A man whose horse was destroyed by a county council over unpaid impounding fees did not accept the animal was found wandering on a public road, the High Court has heard.
Edward McDonagh said he did not believe Galway County Council's claim the stallion, "Chief of Colours", was wandering on Headford Road, Galway, on February 11, 2018, when it was seized.
It was later destroyed after Mr McDonagh refused to pay a €3,000 impounding and vet's fee charge.
The vet said the horse was in a poor condition, shivering and suffering from hypothermia with a possible respiratory problem. Mr McDonagh claimed the horse was shivering because it was frightened after being seized.
Last month, Mr Justice Garrett Simons ruled the council "acted precipitously" when it destroyed the horse rather than deal with the €3,000 fee by way of sale of the animal or debt collection. The inclusion of an unlawful €589 administration fee legally impaired the entire €3,000 demand, he said.
The judge adjourned to today the issue of what compensation Mr McDonagh should receive in order to hear evidence on the valuation of the horse.
The council's expert put it at €1,500 whereas Mr McDonagh's vet told him it was worth up to €35,000 for its breeding value.
Mr Justice Simons said he would try to give his decision on compensation before the end of July.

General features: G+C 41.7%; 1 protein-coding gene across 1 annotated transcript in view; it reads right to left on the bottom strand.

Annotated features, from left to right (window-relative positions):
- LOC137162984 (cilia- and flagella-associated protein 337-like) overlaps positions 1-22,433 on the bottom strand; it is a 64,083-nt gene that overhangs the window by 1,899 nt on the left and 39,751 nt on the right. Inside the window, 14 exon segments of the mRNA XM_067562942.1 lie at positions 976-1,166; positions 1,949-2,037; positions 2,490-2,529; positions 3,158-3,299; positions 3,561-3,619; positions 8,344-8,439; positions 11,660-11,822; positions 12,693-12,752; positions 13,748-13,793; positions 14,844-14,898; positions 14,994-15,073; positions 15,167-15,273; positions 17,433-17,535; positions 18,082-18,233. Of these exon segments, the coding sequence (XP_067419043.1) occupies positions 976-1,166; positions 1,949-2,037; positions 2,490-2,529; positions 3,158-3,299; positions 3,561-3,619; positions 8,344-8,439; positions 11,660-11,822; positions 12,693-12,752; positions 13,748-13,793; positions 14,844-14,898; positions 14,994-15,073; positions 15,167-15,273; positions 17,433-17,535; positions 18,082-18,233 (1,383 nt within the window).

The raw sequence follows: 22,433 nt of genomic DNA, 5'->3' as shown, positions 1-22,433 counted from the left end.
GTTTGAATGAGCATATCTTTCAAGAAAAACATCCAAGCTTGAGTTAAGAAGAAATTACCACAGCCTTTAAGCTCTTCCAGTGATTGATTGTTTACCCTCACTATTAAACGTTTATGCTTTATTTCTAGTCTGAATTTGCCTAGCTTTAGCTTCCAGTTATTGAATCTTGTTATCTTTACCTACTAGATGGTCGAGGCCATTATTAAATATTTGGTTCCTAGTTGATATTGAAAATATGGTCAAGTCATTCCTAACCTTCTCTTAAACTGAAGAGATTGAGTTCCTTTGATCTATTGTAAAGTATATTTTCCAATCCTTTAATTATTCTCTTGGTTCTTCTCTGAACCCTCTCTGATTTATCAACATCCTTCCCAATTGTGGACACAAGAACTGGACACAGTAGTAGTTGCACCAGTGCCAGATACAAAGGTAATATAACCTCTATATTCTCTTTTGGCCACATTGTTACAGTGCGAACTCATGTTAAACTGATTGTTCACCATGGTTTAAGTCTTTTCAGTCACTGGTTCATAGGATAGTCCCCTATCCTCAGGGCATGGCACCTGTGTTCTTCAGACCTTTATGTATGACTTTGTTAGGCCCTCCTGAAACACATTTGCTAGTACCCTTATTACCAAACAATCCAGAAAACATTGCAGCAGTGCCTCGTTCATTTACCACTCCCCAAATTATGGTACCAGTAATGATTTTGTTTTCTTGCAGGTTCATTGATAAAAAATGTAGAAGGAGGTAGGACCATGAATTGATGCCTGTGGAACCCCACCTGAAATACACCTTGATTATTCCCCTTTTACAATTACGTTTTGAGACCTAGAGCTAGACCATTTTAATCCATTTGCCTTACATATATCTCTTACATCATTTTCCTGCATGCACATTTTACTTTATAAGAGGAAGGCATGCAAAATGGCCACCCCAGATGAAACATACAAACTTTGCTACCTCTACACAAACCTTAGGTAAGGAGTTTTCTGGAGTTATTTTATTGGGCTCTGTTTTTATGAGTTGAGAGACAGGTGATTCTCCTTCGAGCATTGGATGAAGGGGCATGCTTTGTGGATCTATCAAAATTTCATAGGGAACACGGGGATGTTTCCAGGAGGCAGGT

Mr McDonagh, a settled Traveller father-of-eight, of Bothar an Coiste, Headford Road, Galway, told the court he intended to use the horse for breeding purposes because of its pedigree.
The progeny would have been used for sulky racing as piebald/skewbald horses such as this fetched higher prices in sulky racing.
The horse only had five "mating certs" because, Mr McDonagh said, he did not have the facilities for breeding but he had hoped, before it was destroyed, to use the facilities of a man he knew with a stud farm.
He said he had paid €5,000 in 2013 to a man in Coalisland, Co Tyrone, for its mother when she was in foal with Chief of Colours.
It was kept in a field across the road from his home for three years and it was well secured. He did not believe it was picked up on the public road and found it a "coincidence" that the council impounding unit would have been there on the one day he was supposed to be on the road when he had never been on it before.
He told his counsel, Micheál P O'Higgins, the destruction of his horse "broke my heart". The council "showed me no respect" when he made enquiries about where it had been taken until his solicitor got involved.
He did not have any receipt for the purchase of the horse's mother but he later got a "horse passport" for it from the Standardbred and Trottinghorse Association of Great Britain and Ireland (STAGBI).
Under cross-examination by Stephen Dodd BL, for the council, he said he did not know STAGBI passports were not recognised by the Department of Agriculture. He said STAGBI told him the passport was good.
He agreed he also did not have a separate licence to have a horse in a controlled area. He also agreed the field in which the horse was kept was not registered as required by law. He said he knew horses were in the field for 10 years.
George Candler, auctioneer and valuer in bloodstock livestock, said having examined the documents of the horse he valued the animal at €1,500 because it did not meet the required standards for breeding purposes. Mr Candler was puzzled by the €35,000 valuation put on it by Mr McDonagh's vet.